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Reductionism in Art and Brain Science

Bridging the Two Cultures
Narrated by: James Anderson Foster
Length: 4 hrs and 1 min
Categories: Arts & Entertainment, Art
4.7 out of 5 stars (3 ratings)

Non-member price: $34.12

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Publisher's Summary

Are art and science separated by an unbridgeable divide? Can they find common ground? In this book, neuroscientist Eric R. Kandel, whose remarkable scientific career and deep interest in art give him a unique perspective, demonstrates how science can inform the way we experience a work of art and seek to understand its meaning.

Kandel illustrates how reductionism - the distillation of larger scientific or aesthetic concepts into smaller, more tractable components - has been used by scientists and artists alike to pursue their respective truths. He draws on his Nobel Prize-winning work revealing the neurobiological underpinnings of learning and memory in sea slugs to shed light on the complex workings of the mental processes of higher animals.

In Reductionism in Art and Brain Science, Kandel shows how this radically reductionist approach, applied to the most complex puzzle of our time - the brain - has been employed by modern artists who distill their subjective world into color, form, and light. Kandel demonstrates through bottom-up sensory and top-down cognitive functions how science can explore the complexities of human perception and help us to perceive, appreciate, and understand great works of art.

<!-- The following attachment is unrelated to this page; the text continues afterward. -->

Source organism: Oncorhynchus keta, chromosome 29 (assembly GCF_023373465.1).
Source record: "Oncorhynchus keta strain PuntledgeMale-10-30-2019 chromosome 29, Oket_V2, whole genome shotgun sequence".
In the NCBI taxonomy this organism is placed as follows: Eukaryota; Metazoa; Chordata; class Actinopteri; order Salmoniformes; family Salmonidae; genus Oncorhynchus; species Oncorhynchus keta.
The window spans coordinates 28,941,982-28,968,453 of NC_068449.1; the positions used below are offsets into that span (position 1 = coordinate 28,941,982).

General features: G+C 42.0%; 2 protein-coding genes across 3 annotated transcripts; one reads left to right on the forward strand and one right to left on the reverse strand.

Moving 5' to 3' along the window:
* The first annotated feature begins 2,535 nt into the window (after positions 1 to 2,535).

©2016 Eric R. Kandel (P)2018 Tantor

What listeners say about Reductionism in Art and Brain Science

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  • Customer K
  • 28-10-2018

Fascinating- Excellent Narration

The subject matter is fascinating. The text successfully creates clear mental images of the art being discussed without the need to consult the pictures in the book. Narration is excellent.

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  • Limegreen
  • 24-01-2020

Unexpected

When I first started listening to this my first reaction was "I can't listen to this, it's a bit dry", but I kept it on just to occupy the background. After listening for a while, I found myself rewinding and paying better attention to it. Then I finally stopped the recording, went back to the very beginning and started listening intently. Doesn't sound like a ringing endorsement, right? I probably wasn't in the right frame of mind when I was listening the first time. There were interesting points made, backed up by supporting material. If you're interested in the subject matter its worth the listen.

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  • clifford
  • 13-01-2020

Nothing new or original

This short book looks at many artists and attempts to build a theory... As someone who has read a lot of art criticism, there is nothing new here. This could have been more interesting if the author had taken the thought a step further and attempted to make an artistic statement, but he does not.